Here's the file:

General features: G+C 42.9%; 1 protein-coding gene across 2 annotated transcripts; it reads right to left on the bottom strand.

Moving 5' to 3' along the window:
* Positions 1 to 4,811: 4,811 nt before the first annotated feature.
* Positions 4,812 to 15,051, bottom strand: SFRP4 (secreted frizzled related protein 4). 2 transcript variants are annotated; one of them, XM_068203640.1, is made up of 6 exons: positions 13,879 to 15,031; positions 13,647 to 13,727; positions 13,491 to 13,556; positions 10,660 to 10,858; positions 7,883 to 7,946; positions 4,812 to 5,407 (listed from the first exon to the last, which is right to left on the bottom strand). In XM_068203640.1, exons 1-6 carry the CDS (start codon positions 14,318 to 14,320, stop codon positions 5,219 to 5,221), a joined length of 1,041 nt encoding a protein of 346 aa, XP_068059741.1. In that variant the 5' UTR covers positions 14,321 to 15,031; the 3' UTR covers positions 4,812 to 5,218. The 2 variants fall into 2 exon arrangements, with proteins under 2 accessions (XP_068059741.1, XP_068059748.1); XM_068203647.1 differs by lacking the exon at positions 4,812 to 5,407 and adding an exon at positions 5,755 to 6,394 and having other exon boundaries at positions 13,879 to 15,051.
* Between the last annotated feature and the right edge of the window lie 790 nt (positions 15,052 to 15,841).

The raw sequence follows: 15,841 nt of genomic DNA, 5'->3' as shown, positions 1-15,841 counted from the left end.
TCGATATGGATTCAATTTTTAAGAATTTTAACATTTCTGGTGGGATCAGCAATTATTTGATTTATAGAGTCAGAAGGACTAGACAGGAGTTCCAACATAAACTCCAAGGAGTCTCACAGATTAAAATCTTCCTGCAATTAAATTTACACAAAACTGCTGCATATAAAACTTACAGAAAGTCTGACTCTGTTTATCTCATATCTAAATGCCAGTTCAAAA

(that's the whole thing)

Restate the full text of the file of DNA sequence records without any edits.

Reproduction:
General features: G+C 42.9%; 1 protein-coding gene across 2 annotated transcripts; it reads right to left on the bottom strand.

Moving 5' to 3' along the window:
* Positions 1 to 4,811: 4,811 nt before the first annotated feature.
* Positions 4,812 to 15,051, bottom strand: SFRP4 (secreted frizzled related protein 4). 2 transcript variants are annotated; one of them, XM_068203640.1, is made up of 6 exons: positions 13,879 to 15,031; positions 13,647 to 13,727; positions 13,491 to 13,556; positions 10,660 to 10,858; positions 7,883 to 7,946; positions 4,812 to 5,407 (listed from the first exon to the last, which is right to left on the bottom strand). In XM_068203640.1, exons 1-6 carry the CDS (start codon positions 14,318 to 14,320, stop codon positions 5,219 to 5,221), a joined length of 1,041 nt encoding a protein of 346 aa, XP_068059741.1. In that variant the 5' UTR covers positions 14,321 to 15,031; the 3' UTR covers positions 4,812 to 5,218. The 2 variants fall into 2 exon arrangements, with proteins under 2 accessions (XP_068059741.1, XP_068059748.1); XM_068203647.1 differs by lacking the exon at positions 4,812 to 5,407 and adding an exon at positions 5,755 to 6,394 and having other exon boundaries at positions 13,879 to 15,051.
* Between the last annotated feature and the right edge of the window lie 790 nt (positions 15,052 to 15,841).

The raw sequence follows: 15,841 nt of genomic DNA, 5'->3' as shown, positions 1-15,841 counted from the left end.
TCGATATGGATTCAATTTTTAAGAATTTTAACATTTCTGGTGGGATCAGCAATTATTTGATTTATAGAGTCAGAAGGACTAGACAGGAGTTCCAACATAAACTCCAAGGAGTCTCACAGATTAAAATCTTCCTGCAATTAAATTTACACAAAACTGCTGCATATAAAACTTACAGAAAGTCTGACTCTGTTTATCTCATATCTAAATGCCAGTTCAAAA